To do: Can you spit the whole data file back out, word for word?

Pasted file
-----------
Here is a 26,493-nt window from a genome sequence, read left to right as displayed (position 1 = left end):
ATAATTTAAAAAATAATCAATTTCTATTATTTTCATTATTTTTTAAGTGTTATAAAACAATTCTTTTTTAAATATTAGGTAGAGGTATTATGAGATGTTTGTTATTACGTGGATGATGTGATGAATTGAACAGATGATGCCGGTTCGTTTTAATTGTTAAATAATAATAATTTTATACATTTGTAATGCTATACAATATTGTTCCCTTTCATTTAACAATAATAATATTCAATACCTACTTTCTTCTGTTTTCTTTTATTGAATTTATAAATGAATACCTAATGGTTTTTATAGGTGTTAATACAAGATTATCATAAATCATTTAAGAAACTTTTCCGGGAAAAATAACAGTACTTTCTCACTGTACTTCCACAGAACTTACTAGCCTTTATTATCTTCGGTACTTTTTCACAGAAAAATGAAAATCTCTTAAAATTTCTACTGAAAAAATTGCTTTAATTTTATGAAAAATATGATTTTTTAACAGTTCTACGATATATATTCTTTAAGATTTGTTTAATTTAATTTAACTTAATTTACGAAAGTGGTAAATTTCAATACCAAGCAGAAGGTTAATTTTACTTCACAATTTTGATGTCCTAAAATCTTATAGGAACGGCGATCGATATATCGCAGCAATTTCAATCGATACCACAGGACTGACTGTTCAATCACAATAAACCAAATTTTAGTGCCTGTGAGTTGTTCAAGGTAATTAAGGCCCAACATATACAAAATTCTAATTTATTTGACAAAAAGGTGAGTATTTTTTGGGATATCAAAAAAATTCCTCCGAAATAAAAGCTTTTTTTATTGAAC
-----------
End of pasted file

Here is a 26,493-nt window from a genome sequence, read left to right as displayed (position 1 = left end):
ATAATTTAAAAAATAATCAATTTCTATTATTTTCATTATTTTTTAAGTGTTATAAAACAATTCTTTTTTAAATATTAGGTAGAGGTATTATGAGATGTTTGTTATTACGTGGATGATGTGATGAATTGAACAGATGATGCCGGTTCGTTTTAATTGTTAAATAATAATAATTTTATACATTTGTAATGCTATACAATATTGTTCCCTTTCATTTAACAATAATAATATTCAATACCTACTTTCTTCTGTTTTCTTTTATTGAATTTATAAATGAATACCTAATGGTTTTTATAGGTGTTAATACAAGATTATCATAAATCATTTAAGAAACTTTTCCGGGAAAAATAACAGTACTTTCTCACTGTACTTCCACAGAACTTACTAGCCTTTATTATCTTCGGTACTTTTTCACAGAAAAATGAAAATCTCTTAAAATTTCTACTGAAAAAATTGCTTTAATTTTATGAAAAATATGATTTTTTAACAGTTCTACGATATATATTCTTTAAGATTTGTTTAATTTAATTTAACTTAATTTACGAAAGTGGTAAATTTCAATACCAAGCAGAAGGTTAATTTTACTTCACAATTTTGATGTCCTAAAATCTTATAGGAACGGCGATCGATATATCGCAGCAATTTCAATCGATACCACAGGACTGACTGTTCAATCACAATAAACCAAATTTTAGTGCCTGTGAGTTGTTCAAGGTAATTAAGGCCCAACATATACAAAATTCTAATTTATTTGACAAAAAGGTGAGTATTTTTTGGGATATCAAAAAAATTCCTCCGAAATAAAAGCTTTTTTTATTGAAC